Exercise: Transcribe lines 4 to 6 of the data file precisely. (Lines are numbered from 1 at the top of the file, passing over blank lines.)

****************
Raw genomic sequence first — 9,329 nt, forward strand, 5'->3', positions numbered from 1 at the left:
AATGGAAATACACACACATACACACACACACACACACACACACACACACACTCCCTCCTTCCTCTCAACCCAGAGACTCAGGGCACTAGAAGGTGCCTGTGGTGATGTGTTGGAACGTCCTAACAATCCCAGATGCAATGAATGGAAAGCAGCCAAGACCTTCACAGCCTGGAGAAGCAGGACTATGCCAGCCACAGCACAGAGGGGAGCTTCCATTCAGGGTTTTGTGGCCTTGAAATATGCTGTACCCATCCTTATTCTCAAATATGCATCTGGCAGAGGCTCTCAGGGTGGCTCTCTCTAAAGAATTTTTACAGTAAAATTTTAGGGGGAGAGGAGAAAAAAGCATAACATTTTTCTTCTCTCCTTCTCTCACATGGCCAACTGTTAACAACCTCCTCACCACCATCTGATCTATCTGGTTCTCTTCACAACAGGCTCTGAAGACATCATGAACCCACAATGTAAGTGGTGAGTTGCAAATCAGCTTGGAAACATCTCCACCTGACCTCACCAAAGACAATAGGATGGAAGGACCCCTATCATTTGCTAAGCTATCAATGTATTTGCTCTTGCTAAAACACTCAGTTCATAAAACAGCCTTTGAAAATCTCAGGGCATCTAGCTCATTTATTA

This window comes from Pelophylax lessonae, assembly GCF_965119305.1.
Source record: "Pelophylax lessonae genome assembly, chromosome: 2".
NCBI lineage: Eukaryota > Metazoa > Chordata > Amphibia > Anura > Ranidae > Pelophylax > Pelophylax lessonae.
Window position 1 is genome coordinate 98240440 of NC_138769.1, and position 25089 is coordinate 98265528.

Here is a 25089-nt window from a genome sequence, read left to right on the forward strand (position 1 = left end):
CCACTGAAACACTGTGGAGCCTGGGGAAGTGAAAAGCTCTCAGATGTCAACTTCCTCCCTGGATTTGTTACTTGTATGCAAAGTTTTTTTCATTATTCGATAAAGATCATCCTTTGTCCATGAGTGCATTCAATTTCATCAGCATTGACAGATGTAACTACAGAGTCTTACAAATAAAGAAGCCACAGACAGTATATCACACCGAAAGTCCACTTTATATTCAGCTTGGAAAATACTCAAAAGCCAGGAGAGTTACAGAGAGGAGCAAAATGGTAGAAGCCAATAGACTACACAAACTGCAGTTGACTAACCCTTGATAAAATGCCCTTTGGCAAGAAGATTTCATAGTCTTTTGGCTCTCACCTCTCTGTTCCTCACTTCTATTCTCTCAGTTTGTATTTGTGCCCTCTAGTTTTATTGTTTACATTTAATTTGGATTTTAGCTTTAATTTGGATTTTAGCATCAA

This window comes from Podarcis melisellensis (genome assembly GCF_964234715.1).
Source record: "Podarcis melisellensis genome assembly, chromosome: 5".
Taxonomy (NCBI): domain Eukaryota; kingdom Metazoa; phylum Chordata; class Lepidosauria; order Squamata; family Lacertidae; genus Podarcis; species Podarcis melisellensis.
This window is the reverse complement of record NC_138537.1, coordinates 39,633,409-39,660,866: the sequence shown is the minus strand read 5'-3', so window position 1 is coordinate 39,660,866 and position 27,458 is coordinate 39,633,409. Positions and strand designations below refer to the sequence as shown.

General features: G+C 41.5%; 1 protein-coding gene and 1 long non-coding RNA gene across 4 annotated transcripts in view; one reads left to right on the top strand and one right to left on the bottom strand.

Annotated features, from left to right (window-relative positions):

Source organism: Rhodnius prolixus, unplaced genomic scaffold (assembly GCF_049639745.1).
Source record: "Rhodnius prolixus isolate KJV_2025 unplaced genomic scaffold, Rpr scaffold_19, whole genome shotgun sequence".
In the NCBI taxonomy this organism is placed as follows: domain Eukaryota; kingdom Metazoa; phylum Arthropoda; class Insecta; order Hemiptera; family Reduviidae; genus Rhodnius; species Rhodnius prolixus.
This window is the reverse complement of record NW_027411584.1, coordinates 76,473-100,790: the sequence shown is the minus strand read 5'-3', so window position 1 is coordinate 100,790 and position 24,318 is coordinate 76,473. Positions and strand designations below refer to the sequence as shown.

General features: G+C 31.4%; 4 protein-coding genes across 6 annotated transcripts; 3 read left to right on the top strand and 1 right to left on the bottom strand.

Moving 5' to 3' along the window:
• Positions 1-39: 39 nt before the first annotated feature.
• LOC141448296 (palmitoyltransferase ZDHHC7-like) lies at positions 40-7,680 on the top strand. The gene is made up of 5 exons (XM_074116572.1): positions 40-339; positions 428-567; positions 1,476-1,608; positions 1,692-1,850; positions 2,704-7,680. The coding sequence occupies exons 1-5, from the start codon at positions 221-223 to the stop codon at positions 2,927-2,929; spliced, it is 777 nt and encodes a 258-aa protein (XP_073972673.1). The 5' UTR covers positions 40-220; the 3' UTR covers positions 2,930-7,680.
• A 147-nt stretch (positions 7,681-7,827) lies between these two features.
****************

Source record: "Pelophylax lessonae genome assembly, chromosome: 2".
NCBI lineage: Eukaryota > Metazoa > Chordata > Amphibia > Anura > Ranidae > Pelophylax > Pelophylax lessonae.
Window position 1 is genome coordinate 98240440 of NC_138769.1, and position 25089 is coordinate 98265528.